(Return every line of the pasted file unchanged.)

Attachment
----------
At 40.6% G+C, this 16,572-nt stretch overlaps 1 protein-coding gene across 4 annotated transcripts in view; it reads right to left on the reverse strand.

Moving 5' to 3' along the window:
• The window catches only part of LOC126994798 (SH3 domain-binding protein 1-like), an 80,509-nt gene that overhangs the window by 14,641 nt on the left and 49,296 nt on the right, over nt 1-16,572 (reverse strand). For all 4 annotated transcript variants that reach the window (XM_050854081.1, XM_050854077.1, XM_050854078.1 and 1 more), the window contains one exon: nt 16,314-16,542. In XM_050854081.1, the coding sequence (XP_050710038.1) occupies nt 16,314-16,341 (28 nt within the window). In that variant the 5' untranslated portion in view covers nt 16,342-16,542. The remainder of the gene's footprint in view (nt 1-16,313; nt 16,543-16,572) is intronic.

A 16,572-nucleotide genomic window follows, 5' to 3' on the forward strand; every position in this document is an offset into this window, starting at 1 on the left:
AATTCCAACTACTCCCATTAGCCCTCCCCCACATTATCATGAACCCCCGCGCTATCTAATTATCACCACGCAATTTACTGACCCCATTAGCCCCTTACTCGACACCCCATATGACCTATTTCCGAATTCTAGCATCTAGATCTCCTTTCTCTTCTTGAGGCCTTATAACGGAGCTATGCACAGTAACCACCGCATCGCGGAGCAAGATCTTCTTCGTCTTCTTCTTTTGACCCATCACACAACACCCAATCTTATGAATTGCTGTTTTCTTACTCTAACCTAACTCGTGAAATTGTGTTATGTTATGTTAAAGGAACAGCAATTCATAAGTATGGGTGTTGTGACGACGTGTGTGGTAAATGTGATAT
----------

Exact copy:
At 40.6% G+C, this 16,572-nt stretch overlaps 1 protein-coding gene across 4 annotated transcripts in view; it reads right to left on the reverse strand.

Moving 5' to 3' along the window:
• The window catches only part of LOC126994798 (SH3 domain-binding protein 1-like), an 80,509-nt gene that overhangs the window by 14,641 nt on the left and 49,296 nt on the right, over nt 1-16,572 (reverse strand). For all 4 annotated transcript variants that reach the window (XM_050854081.1, XM_050854077.1, XM_050854078.1 and 1 more), the window contains one exon: nt 16,314-16,542. In XM_050854081.1, the coding sequence (XP_050710038.1) occupies nt 16,314-16,341 (28 nt within the window). In that variant the 5' untranslated portion in view covers nt 16,342-16,542. The remainder of the gene's footprint in view (nt 1-16,313; nt 16,543-16,572) is intronic.

A 16,572-nucleotide genomic window follows, 5' to 3' on the forward strand; every position in this document is an offset into this window, starting at 1 on the left:
AATTCCAACTACTCCCATTAGCCCTCCCCCACATTATCATGAACCCCCGCGCTATCTAATTATCACCACGCAATTTACTGACCCCATTAGCCCCTTACTCGACACCCCATATGACCTATTTCCGAATTCTAGCATCTAGATCTCCTTTCTCTTCTTGAGGCCTTATAACGGAGCTATGCACAGTAACCACCGCATCGCGGAGCAAGATCTTCTTCGTCTTCTTCTTTTGACCCATCACACAACACCCAATCTTATGAATTGCTGTTTTCTTACTCTAACCTAACTCGTGAAATTGTGTTATGTTATGTTAAAGGAACAGCAATTCATAAGTATGGGTGTTGTGACGACGTGTGTGGTAAATGTGATAT